924 F2d 1039 Grubka v. Department of Treasury
924 F.2d 1039
James H. GRUBKA, Petitioner,
DEPARTMENT OF the TREASURY, Respondent.
United States Court of Appeals,
Jan. 29, 1991.
Suggestion for Rehearing In Banc
Declined March 15, 1991.
Philip B. Abramowitz, Simon, Schindler and Sandberg, Miami, Fla., argued, for petitioner.
Mark Melnick, Commercial Litigation Branch, Dept. of Justice, Washington, D.C., argued, for respondent. With him on the brief were Stuart M. Gerson, Asst. Atty. Gen., David M. Cohen, Director and Thomas W. Petersen, Asst. Director. Also on the brief were Agatha L. Vorsanger, Regional Counsel, I.R.S. and Eileen P. Collins, Attorney, of counsel.
Before NIES, Chief Judge, SKELTON, Senior Circuit Judge, and RADER, Circuit Judge.
SKELTON, Senior Circuit Judge.
In No. 90-3190 James H. Grubka (Grubka) petitions for review of the decision of the Merit Systems Protection Board (MSPB or board), No. NY075287AO326 (July 12, 1989), in which Grubka was awarded attorney fees for services of his attorney before the board and also attorney fees for services in connection with an appeal to this court but was denied enhancement of the award. We vacate the decision of the board for lack of jurisdiction insofar as the decision awarded attorney fees for services performed in this court in connection with judicial review of the board's decision. We affirm the decision of the board awarding attorney fees for services of Grubka's attorney before the board including the denial of enhancement of the award. We remand the case to the board for a more precise determination of the amount of the award for services performed before the board.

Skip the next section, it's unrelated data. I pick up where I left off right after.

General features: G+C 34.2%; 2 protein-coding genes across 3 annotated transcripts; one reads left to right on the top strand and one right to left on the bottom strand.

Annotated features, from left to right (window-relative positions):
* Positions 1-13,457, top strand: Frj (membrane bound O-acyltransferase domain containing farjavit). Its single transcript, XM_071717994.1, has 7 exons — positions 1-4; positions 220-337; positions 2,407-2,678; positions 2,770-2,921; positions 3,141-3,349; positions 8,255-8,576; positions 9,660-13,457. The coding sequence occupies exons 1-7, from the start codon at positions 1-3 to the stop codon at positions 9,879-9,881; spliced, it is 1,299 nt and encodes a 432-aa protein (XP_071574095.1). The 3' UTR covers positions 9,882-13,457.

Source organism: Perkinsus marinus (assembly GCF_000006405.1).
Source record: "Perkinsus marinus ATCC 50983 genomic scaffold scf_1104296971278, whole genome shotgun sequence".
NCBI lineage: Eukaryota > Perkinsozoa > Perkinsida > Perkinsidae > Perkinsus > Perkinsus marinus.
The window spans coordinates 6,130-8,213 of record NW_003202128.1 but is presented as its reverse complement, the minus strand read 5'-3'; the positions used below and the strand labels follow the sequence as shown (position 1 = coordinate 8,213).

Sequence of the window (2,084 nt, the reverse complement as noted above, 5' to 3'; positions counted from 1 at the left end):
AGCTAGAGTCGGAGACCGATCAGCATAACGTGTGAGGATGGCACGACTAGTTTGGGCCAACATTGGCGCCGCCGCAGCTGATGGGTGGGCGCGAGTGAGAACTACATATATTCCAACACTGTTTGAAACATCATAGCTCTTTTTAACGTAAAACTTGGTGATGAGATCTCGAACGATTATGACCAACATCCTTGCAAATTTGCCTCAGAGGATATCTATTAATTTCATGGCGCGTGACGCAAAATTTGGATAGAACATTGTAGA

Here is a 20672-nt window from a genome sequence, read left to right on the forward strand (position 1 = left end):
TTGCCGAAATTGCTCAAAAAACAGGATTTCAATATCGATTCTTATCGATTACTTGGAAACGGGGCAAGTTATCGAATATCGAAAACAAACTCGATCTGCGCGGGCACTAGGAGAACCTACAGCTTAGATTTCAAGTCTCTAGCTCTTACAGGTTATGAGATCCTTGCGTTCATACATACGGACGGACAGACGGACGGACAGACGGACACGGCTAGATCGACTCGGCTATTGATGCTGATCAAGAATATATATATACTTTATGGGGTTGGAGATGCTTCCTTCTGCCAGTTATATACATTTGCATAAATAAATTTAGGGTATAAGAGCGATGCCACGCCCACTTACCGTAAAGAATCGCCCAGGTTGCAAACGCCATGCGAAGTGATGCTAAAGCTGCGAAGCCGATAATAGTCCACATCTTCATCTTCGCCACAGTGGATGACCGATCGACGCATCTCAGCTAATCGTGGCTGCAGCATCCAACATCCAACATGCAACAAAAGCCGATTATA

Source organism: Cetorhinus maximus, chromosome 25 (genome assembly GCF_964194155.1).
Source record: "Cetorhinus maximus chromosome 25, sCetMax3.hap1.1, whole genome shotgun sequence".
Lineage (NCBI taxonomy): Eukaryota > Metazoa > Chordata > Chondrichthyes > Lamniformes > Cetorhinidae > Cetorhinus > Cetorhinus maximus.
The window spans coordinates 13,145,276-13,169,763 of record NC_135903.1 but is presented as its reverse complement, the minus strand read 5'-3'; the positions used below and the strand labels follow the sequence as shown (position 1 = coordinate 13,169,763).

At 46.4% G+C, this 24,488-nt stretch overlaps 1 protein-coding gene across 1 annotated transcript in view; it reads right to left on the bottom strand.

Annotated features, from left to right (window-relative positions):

The underlying facts in this case are related in our opinion in Grubka v. Department of the Treasury, 858 F.2d 1570 (Fed.Cir.1988), and will not be repeated here except as may be necessary for our decision in this case. The facts show that an adverse action was taken against Grubka by his employer, the Internal Revenue Service (IRS or agency), charging him with conduct unbecoming a managerial employee while attending a Halloween party after working hours and away from the workplace, together with other related charges. At the time he was Chief of Quality Review Staff, GM-14, in Buffalo, New York, where he was supervising a group of trainees during working hours. He denied the charges and appealed to the MSPB. A hearing was held before an administrative judge (AJ) of the board and on August 25, 1987, he handed down an initial decision affirming the decision of the agency, downgrading Grubka to a new position of Appeals Officer, GS-12, with a corresponding reduction in salary. The initial decision of the AJ became the decision of the board. Grubka then appealed to this court. We reversed the decision of the board, holding that some of the charges were without substance and frivolous, and that the board's decision was unsupported by substantial evidence and erroneous as a matter of law. We remanded the case to the board with instructions to restore Grubka to his original position with back pay and other benefits, and to remove any reference to the charges from his personnel records.
Grubka filed a timely motion for attorney fees with the board under the provisions of 5 U.S.C. Sec. 7701(g) of the Civil Service Reform Act supported by an itemized accounting of services and expenses of his attorneys Philip B. Abramowitz, John A. Collins and C. Donald O'Connor. He claimed they worked 488.8 hours on the case and that he should be awarded fees for Abramowitz and O'Connor at the rate of $150 per hour and fees for Collins, who drafted an appellate brief, at the rate of $135 per hour.